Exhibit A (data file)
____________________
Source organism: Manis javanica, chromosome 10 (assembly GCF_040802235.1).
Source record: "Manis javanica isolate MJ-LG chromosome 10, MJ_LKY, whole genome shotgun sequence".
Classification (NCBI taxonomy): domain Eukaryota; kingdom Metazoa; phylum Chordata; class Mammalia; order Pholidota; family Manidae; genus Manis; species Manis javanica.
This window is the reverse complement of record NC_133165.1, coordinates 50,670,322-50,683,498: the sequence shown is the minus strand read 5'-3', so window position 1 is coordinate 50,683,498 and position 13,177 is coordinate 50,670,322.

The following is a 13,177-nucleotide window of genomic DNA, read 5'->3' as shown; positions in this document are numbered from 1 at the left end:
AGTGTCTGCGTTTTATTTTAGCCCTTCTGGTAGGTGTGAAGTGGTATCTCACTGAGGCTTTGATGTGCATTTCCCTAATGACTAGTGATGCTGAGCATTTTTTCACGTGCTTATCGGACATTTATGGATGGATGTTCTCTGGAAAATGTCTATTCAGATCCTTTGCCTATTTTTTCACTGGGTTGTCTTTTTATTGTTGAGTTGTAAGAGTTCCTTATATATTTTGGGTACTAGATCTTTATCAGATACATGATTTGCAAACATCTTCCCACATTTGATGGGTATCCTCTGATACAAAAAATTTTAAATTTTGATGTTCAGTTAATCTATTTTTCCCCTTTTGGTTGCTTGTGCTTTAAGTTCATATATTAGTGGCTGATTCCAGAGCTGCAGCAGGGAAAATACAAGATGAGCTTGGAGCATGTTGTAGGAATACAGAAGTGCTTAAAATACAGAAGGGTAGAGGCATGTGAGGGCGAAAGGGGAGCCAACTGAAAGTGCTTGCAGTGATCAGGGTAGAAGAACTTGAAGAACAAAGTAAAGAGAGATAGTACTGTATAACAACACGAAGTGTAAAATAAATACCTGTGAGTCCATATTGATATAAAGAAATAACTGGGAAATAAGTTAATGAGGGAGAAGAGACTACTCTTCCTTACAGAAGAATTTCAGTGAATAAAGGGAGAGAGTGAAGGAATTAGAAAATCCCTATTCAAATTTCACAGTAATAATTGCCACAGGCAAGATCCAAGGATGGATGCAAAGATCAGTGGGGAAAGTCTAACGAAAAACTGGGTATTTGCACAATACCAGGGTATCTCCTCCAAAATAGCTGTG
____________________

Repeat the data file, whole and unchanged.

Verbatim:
Source organism: Manis javanica, chromosome 10 (assembly GCF_040802235.1).
Source record: "Manis javanica isolate MJ-LG chromosome 10, MJ_LKY, whole genome shotgun sequence".
Classification (NCBI taxonomy): domain Eukaryota; kingdom Metazoa; phylum Chordata; class Mammalia; order Pholidota; family Manidae; genus Manis; species Manis javanica.
This window is the reverse complement of record NC_133165.1, coordinates 50,670,322-50,683,498: the sequence shown is the minus strand read 5'-3', so window position 1 is coordinate 50,683,498 and position 13,177 is coordinate 50,670,322.

The following is a 13,177-nucleotide window of genomic DNA, read 5'->3' as shown; positions in this document are numbered from 1 at the left end:
AGTGTCTGCGTTTTATTTTAGCCCTTCTGGTAGGTGTGAAGTGGTATCTCACTGAGGCTTTGATGTGCATTTCCCTAATGACTAGTGATGCTGAGCATTTTTTCACGTGCTTATCGGACATTTATGGATGGATGTTCTCTGGAAAATGTCTATTCAGATCCTTTGCCTATTTTTTCACTGGGTTGTCTTTTTATTGTTGAGTTGTAAGAGTTCCTTATATATTTTGGGTACTAGATCTTTATCAGATACATGATTTGCAAACATCTTCCCACATTTGATGGGTATCCTCTGATACAAAAAATTTTAAATTTTGATGTTCAGTTAATCTATTTTTCCCCTTTTGGTTGCTTGTGCTTTAAGTTCATATATTAGTGGCTGATTCCAGAGCTGCAGCAGGGAAAATACAAGATGAGCTTGGAGCATGTTGTAGGAATACAGAAGTGCTTAAAATACAGAAGGGTAGAGGCATGTGAGGGCGAAAGGGGAGCCAACTGAAAGTGCTTGCAGTGATCAGGGTAGAAGAACTTGAAGAACAAAGTAAAGAGAGATAGTACTGTATAACAACACGAAGTGTAAAATAAATACCTGTGAGTCCATATTGATATAAAGAAATAACTGGGAAATAAGTTAATGAGGGAGAAGAGACTACTCTTCCTTACAGAAGAATTTCAGTGAATAAAGGGAGAGAGTGAAGGAATTAGAAAATCCCTATTCAAATTTCACAGTAATAATTGCCACAGGCAAGATCCAAGGATGGATGCAAAGATCAGTGGGGAAAGTCTAACGAAAAACTGGGTATTTGCACAATACCAGGGTATCTCCTCCAAAATAGCTGTG